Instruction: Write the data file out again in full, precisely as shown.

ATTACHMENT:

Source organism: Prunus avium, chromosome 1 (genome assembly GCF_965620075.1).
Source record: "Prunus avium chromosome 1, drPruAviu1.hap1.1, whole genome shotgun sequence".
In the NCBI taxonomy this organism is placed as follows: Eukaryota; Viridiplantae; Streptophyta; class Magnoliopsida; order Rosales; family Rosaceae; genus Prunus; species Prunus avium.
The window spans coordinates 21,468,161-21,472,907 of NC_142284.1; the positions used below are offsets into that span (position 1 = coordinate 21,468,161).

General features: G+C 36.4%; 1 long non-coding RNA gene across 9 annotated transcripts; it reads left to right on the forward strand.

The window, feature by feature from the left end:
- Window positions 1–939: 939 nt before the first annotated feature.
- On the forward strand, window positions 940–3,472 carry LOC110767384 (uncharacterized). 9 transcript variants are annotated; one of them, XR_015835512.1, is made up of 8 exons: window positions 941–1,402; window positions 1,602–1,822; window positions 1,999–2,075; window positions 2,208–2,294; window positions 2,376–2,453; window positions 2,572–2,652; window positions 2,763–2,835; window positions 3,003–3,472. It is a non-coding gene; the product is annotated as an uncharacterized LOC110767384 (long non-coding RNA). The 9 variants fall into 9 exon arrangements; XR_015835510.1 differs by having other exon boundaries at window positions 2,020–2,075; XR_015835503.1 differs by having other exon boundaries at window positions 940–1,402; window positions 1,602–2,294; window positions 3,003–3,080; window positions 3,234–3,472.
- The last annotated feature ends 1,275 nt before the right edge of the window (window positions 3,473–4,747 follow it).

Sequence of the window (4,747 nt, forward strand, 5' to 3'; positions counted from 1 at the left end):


Source organism: Prunus avium, chromosome 1 (genome assembly GCF_965620075.1).
Source record: "Prunus avium chromosome 1, drPruAviu1.hap1.1, whole genome shotgun sequence".
In the NCBI taxonomy this organism is placed as follows: Eukaryota; Viridiplantae; Streptophyta; class Magnoliopsida; order Rosales; family Rosaceae; genus Prunus; species Prunus avium.
The window spans coordinates 21,468,161-21,472,907 of NC_142284.1; the positions used below are offsets into that span (position 1 = coordinate 21,468,161).

General features: G+C 36.4%; 1 long non-coding RNA gene across 9 annotated transcripts; it reads left to right on the forward strand.

The window, feature by feature from the left end:
- Window positions 1–939: 939 nt before the first annotated feature.
- On the forward strand, window positions 940–3,472 carry LOC110767384 (uncharacterized). 9 transcript variants are annotated; one of them, XR_015835512.1, is made up of 8 exons: window positions 941–1,402; window positions 1,602–1,822; window positions 1,999–2,075; window positions 2,208–2,294; window positions 2,376–2,453; window positions 2,572–2,652; window positions 2,763–2,835; window positions 3,003–3,472. It is a non-coding gene; the product is annotated as an uncharacterized LOC110767384 (long non-coding RNA). The 9 variants fall into 9 exon arrangements; XR_015835510.1 differs by having other exon boundaries at window positions 2,020–2,075; XR_015835503.1 differs by having other exon boundaries at window positions 940–1,402; window positions 1,602–2,294; window positions 3,003–3,080; window positions 3,234–3,472.
- The last annotated feature ends 1,275 nt before the right edge of the window (window positions 3,473–4,747 follow it).

Sequence of the window (4,747 nt, forward strand, 5' to 3'; positions counted from 1 at the left end):